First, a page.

The footprints of an aging America are everywhere. Every day it seems another blue chip report is issued worrying about the surging ranks of the elderly. All boomers will be 65 and older by 2030. (The Rolling Stones’ memorable line “What a drag it is getting old” hurts, doesn’t it?) Put somewhat differently, 19.3 percent of the population will be at least 65 in 2030, up from 13 percent in 2010, according to U.S. Census Bureau projections. The litany of fears that goes along with an aging population ranges from a rising tide of entitlement spending starving the public purse of money for productive investments, to Corporate America’s innovative energies being depleted along with graying hair and aching joints of an older workforce.
Demographics, however, aren’t destiny. Instead, an aging America is an underappreciated and unexploited economic resource in a highly competitive global economy. Take Europe vs. the U.S. In many parts of Europe there isn’t the kind of part-time, flexible work that’s available in the U.S., where federal laws have outlawed employment discrimination against age since the 1960s. Most European countries have only recently instituted such legislation. And Europe is still struggling to convince workers to stay on the job longer. The U.S. labor force participation rate of older male workers began climbing by the end of the 20th century. Older women are remaining employed longer, too. “Yes, America has an aging population,” says Nicole Maestas, economist at the Rand Corp., the Santa Monica (Calif.)-based think tank. “The upside of that is a whole generation of people who are interested in anything but retirement.”
The shift in sentiment is propitious, since the impact of working longer trumps demographic gloom. The economic dependency ratio—the number of nonworkers 16 and older compared with the number of workers 16 and older—was 50 to 100 in 1990. The Bureau of Labor Statistics predicts the ratio will leap to 62 adult nonworkers per 100 workers in 2030, with most of the increase coming after 2010. Government statisticians assume in their forecast that labor force participation rates will increase though 2020 and then level off. But if this rate doesn’t decelerate, the economic dependency ratio in 2030 would be 53, a negligible difference over 4 decades. In other words, the concern isn’t aging: It’s working.
Of course, it’s difficult to be optimistic about jobs with the unemployment rate at 8.3 percent 38 months after the National Bureau of Economic Research officially declared the Great Recession over. Nevertheless, the business cycle will eventually gather momentum. Plenty of jobs will be created from now until 2030, and the odds are good that many of the positions will be taken by older Americans. The trend toward staying in the labor force later in life took hold about two decades ago, and the transition toward retirement is increasingly complex as people forge different work paths in their older years, including downshifting to part-time work. Rand economist Maestas has found that 26 percent of retirees reversed their decision and returned to work, either full time or part time.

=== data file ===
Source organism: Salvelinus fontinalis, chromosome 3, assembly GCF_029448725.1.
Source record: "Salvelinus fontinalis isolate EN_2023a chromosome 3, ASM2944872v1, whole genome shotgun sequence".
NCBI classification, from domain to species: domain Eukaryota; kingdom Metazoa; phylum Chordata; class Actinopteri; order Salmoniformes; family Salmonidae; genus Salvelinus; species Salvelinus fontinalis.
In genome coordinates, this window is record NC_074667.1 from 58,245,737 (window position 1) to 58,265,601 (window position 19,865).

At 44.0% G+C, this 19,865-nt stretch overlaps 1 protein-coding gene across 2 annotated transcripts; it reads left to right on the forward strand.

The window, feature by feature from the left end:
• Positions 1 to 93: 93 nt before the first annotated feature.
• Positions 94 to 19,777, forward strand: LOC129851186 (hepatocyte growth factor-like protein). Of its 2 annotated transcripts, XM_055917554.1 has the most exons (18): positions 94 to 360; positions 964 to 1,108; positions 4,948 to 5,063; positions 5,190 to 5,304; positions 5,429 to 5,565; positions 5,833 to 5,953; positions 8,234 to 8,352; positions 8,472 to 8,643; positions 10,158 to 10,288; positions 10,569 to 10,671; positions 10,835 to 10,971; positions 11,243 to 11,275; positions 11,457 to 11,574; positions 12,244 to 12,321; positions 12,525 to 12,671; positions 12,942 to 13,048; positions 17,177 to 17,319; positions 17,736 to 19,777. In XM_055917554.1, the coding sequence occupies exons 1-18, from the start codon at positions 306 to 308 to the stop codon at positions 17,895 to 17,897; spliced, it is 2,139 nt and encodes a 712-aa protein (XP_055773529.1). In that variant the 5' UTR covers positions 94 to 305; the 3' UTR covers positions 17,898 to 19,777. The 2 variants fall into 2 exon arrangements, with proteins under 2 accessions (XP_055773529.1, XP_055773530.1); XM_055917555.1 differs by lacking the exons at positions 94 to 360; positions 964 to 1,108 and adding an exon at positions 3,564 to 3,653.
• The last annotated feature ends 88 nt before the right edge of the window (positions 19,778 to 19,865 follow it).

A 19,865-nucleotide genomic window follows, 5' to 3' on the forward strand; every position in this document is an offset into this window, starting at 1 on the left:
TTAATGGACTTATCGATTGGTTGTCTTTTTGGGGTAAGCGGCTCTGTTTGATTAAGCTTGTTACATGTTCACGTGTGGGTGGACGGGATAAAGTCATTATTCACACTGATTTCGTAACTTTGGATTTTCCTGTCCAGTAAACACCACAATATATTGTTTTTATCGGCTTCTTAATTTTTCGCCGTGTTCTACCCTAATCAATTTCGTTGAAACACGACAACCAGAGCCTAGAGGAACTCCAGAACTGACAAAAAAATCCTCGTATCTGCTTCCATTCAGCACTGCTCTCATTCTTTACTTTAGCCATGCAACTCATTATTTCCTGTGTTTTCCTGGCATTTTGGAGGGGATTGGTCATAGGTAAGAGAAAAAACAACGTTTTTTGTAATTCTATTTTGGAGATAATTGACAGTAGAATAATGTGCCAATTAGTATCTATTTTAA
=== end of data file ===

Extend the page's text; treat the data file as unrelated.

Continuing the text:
The “work longer” mindset reflects a number of fundamental factors that aren’t about to dissipate. Perhaps most important are the high education levels achieved by boomers, the shift toward more intellectually creative and less physically demanding work in many sectors of the economy, and the huge wave of women entering the workforce. The rewards to earning a paycheck longer rose starting in the early 1980s, when the gains of waiting to file for Social Security benefits increased from 3 percent annually to 8 percent (stopping at age 70), along with the decline of the defined benefit pension plan (in the private sector, at least). Money plays a role, too, with two bear markets and two recessions in less than a decade savaging savings. The median 401(k) and IRA balance for households approaching retirement is $120,000, roughly the same number as in 2007, according to the Federal Reserve’s recently released 2010 Survey of Consumer Finances.
An aging population may be inevitable. A decline in worker productivity with an aging labor force isn’t. That’s a lesson from an intriguing experiment by
Productivity matters more than demographics. For example, a half-century ago there were about five workers for every retiree, a figure that has shrunk to less than 3 to 1. Yet over the same time period, American living standards have risen smartly, thanks largely to productivity growth. If productivity continues to run at its current nearly 2.5 percent annual rate, the average worker will produce more than twice as much in an hour of work 30 years from now compared with today, points out Dean Baker, co-director of the Center for Economic and Policy Research in Washington.
Taken altogether, an aging workforce is a competitive advantage. Instead of bemoaning America’s older population, policymakers and corporate chieftains should concentrate on keeping them productively on the job longer. In international comparisons, the U.S. has long garnered admiration for its productive workforce, innovative companies, superb universities, and dynamic labor market. It’s time to add older workers to that list.